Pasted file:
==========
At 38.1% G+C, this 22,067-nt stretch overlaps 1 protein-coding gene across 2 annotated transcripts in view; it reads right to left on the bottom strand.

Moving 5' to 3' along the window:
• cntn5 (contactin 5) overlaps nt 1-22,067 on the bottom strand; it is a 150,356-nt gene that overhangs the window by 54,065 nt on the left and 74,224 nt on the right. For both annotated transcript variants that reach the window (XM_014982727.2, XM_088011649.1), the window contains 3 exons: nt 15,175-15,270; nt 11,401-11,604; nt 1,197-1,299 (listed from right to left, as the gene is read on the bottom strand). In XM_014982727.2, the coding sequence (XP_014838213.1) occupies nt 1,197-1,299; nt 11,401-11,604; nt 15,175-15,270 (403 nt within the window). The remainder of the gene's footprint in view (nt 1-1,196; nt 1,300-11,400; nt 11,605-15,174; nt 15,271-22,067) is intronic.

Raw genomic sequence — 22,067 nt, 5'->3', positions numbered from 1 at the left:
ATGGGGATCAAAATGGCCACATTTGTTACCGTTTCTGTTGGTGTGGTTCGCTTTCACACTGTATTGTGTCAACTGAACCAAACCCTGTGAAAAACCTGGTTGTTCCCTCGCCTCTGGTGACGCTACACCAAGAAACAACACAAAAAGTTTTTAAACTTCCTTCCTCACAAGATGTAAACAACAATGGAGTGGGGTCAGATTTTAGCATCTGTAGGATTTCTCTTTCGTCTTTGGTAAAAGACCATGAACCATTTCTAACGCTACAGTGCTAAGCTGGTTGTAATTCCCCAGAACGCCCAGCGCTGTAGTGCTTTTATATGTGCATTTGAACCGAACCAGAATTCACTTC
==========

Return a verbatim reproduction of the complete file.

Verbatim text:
At 38.1% G+C, this 22,067-nt stretch overlaps 1 protein-coding gene across 2 annotated transcripts in view; it reads right to left on the bottom strand.

Moving 5' to 3' along the window:
• cntn5 (contactin 5) overlaps nt 1-22,067 on the bottom strand; it is a 150,356-nt gene that overhangs the window by 54,065 nt on the left and 74,224 nt on the right. For both annotated transcript variants that reach the window (XM_014982727.2, XM_088011649.1), the window contains 3 exons: nt 15,175-15,270; nt 11,401-11,604; nt 1,197-1,299 (listed from right to left, as the gene is read on the bottom strand). In XM_014982727.2, the coding sequence (XP_014838213.1) occupies nt 1,197-1,299; nt 11,401-11,604; nt 15,175-15,270 (403 nt within the window). The remainder of the gene's footprint in view (nt 1-1,196; nt 1,300-11,400; nt 11,605-15,174; nt 15,271-22,067) is intronic.

Raw genomic sequence — 22,067 nt, 5'->3', positions numbered from 1 at the left:
ATGGGGATCAAAATGGCCACATTTGTTACCGTTTCTGTTGGTGTGGTTCGCTTTCACACTGTATTGTGTCAACTGAACCAAACCCTGTGAAAAACCTGGTTGTTCCCTCGCCTCTGGTGACGCTACACCAAGAAACAACACAAAAAGTTTTTAAACTTCCTTCCTCACAAGATGTAAACAACAATGGAGTGGGGTCAGATTTTAGCATCTGTAGGATTTCTCTTTCGTCTTTGGTAAAAGACCATGAACCATTTCTAACGCTACAGTGCTAAGCTGGTTGTAATTCCCCAGAACGCCCAGCGCTGTAGTGCTTTTATATGTGCATTTGAACCGAACCAGAATTCACTTC